Roxy the Golden Retriever sitting next to a wall with the chalked words "It's OK if you don't feel 100%"
Roxy the Golden Retriever
HAPPEE History

HAPPEE began at UNC Chapel Hill in mid-October 2021 after a mental health crisis among Carolina students became clear. Carolina Mom and alumna Cathy Emrick and Noel-Beth Sipe (both members of Free Mom Hugs) met for the first time while participating in a parent/community Rally for Suicide Awareness & Prevention that was held in response and included several dogs, including Cathy’s Little Dog. Students asked that they return often to offer hugs and dog playtime. They readily agreed and asked around on Facebook to see if anyone wanted to join them.

In the meantime, another Carolina Mom, Michelle Young, was already walking her dog Roxy around her daughter’s sorority house regularly and getting the same requests. Word got to her about Cathy and Noel-Beth’s idea, and HAPPEE (“Hugs and Pups Posse Encouraging and Empowering”) was born.

Two students sitting on a bench with Little Dog (whose tongue is sticking out about 1/2 an inch) on the lap of one of them. I must say, this may be the cutest of all the HAPPEE pups and I'm not at all biased, no, not at all. ;)
Little Dog

The group’s private Facebook group had around 80 members by the end of the first week and began sending teams to stroll through campus starting the first week of November 2021.

Unfortunately, the mental health crisis continued as school began its spring semester. Faced with the ferocity of the coronavirus Omicron wave in January 2022, we adapted by largely staying off campus but expanding our services to include more geographically and socially distant expressions of support to students, which will continue regardless of the state of the pandemic. Meanwhile, by mid-spring, thanks to HAPPEE volunteer Sheila Winter, the UNC student law clinic, and Zoom, we were officially a nonprofit organization, “HAPPEE, Inc.”

Many students throughout the year had told their parents about us. Some of the parents came to the FB group to check us out, so by the end of the spring 2022 semester, we had grown to around 275 members (although not all are local or active volunteers), and around 25 different dogs had gone to UNC’s campus as part of a Hugs and Pups team. All this in our first seven months – whew! Stick around to see what happens next year.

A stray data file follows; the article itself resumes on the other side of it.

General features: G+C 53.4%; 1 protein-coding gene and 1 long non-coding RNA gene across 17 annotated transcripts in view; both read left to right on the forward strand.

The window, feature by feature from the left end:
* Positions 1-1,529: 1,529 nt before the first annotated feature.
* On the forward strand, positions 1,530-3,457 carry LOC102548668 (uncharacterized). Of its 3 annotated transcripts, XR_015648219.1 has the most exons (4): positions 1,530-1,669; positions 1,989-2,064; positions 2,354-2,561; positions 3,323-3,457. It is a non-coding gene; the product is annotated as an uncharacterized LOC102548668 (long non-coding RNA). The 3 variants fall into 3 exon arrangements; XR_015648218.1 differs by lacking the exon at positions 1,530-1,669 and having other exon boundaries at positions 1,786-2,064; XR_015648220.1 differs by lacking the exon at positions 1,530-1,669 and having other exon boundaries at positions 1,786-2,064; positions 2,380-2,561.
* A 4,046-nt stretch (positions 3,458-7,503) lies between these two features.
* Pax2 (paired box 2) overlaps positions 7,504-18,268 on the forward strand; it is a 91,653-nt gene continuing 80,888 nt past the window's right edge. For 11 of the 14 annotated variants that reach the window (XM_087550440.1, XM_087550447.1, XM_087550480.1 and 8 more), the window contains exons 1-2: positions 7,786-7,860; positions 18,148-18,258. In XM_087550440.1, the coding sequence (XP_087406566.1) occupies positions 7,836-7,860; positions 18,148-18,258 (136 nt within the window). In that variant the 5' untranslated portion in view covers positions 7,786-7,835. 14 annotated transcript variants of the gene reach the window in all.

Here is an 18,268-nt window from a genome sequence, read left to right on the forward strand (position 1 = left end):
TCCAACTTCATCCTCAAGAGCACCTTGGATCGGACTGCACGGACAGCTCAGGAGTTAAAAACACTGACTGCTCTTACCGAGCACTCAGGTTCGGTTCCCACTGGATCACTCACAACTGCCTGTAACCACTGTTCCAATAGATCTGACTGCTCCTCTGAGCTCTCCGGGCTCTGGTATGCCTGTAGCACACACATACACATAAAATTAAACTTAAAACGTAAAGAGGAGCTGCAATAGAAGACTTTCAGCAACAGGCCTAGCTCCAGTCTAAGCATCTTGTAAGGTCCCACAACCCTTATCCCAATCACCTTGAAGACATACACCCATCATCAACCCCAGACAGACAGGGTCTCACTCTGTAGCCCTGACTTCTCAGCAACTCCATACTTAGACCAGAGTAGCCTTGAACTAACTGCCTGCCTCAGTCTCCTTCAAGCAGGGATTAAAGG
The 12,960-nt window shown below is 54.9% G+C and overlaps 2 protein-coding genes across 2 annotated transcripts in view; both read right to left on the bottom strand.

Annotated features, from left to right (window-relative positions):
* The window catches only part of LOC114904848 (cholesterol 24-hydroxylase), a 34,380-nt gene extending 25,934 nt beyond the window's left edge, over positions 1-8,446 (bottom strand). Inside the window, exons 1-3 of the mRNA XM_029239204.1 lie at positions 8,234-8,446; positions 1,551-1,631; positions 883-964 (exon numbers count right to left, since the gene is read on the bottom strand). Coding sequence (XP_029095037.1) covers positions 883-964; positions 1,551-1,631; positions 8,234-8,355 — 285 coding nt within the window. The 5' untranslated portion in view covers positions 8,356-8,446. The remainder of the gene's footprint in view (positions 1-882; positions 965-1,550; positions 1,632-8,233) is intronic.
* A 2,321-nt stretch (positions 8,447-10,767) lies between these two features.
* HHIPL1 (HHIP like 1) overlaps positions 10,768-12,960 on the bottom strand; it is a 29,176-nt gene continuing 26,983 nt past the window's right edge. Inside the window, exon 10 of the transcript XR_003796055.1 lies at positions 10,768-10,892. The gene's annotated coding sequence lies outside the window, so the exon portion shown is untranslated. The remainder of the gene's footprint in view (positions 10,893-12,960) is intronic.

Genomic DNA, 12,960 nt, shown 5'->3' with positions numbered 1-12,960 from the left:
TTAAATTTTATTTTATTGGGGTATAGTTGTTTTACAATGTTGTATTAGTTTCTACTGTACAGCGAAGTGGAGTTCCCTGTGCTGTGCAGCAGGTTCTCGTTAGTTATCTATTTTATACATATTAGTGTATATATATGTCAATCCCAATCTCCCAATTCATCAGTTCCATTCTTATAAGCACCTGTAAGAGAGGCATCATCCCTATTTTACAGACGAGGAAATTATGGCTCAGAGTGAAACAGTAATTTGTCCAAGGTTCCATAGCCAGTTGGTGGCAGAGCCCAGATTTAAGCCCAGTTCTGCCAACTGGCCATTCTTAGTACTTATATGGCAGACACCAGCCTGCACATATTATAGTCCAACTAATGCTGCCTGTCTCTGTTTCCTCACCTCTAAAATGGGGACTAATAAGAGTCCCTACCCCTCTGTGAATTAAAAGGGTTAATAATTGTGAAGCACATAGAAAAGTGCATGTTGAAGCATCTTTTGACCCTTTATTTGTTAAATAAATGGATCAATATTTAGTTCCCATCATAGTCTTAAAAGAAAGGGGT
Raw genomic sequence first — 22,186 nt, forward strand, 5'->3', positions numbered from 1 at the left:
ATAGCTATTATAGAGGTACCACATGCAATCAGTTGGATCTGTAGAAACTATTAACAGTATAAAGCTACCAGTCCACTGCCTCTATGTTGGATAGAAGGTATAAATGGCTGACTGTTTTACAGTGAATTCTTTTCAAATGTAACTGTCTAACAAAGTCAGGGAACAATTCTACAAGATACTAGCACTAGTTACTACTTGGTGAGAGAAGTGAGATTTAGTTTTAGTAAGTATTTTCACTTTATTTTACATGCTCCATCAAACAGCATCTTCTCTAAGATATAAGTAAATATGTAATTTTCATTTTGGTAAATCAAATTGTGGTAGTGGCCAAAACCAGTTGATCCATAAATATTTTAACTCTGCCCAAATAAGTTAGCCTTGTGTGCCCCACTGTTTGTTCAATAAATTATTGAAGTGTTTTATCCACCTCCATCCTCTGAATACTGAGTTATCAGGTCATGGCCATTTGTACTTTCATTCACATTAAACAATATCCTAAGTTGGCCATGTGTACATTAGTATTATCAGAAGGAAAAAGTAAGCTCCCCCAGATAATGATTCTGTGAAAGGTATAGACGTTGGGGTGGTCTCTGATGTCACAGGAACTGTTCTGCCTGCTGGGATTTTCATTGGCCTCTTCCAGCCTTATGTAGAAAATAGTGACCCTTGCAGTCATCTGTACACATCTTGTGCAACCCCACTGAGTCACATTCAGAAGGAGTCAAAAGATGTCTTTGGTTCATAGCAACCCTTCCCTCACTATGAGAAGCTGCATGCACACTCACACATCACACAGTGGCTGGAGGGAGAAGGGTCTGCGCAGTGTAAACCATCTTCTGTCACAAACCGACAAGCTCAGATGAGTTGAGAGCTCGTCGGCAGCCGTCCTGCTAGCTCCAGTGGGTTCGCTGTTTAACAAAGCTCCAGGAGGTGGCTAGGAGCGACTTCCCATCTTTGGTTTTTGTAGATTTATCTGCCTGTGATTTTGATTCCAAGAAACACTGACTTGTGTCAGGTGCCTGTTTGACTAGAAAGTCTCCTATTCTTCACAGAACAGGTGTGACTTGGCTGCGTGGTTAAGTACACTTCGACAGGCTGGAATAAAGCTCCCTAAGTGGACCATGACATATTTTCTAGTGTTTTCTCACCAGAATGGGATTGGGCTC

Group of five students (four masked) all petting Blue the Great Dane, who is lying down and looking content in the middle of the circle
Blue the Great Dane

For more pictures of any of the following activities, please see our Events page.

2021-2022 HAPPEE Strolls

HAPPEE teams of one “Pupper” or dog owner, one dog, and one or two Huggers (sometimes with candy to share!) “stroll” for an hour or two on the UNC-Chapel Hill campus with a handheld “Hugs & Pups” sign. We don’t actually stroll very far; we always have one team near or in the Pit and, if more than one team is on campus, another team is somewhere around the Quad. We generally just find someplace that is visible and comfortable for us and the dog and then the students come to us. Throughout the school year, when the COVID pandemic allowed, at least one team was on campus three days each week. Our best estimated weekly average is that each team on campus interacted with 300 or more students on each of our two weekday strolls and anywhere from 25-100 students on our weekend stroll.

Colin the Wookie with a student, both looking into the camera and smiling
Colin the Wookie

Students can come and play with a team’s dog for as long as they want and are offered a “parent hug” before they leave. It is always amazing to watch the stress melt away and beaming smiles appear as they get down on the ground to pet and snuggle with the dog. We often hear about their pets and family back home. Usually at least once per team stroll, a student (male or female) who is having an extra rough day will break into tears during a long parent hug. By the end, they feel better – at least for the moment – and almost always leave smiling. Those are the most moving moments for our volunteers, most of whom have children around college age and so have a better understanding than most of the students’ emotional struggles. But even those who don’t still provide a tight hug, sympathetic ear, and a dog to love on, which is what the students hope for and expect from us. Invariably, as they leave, all of the students sincerely thank us for coming to campus for them and bringing a dog as well.

Three students, including one ROTC in uniform, happily clustered around and petting Willow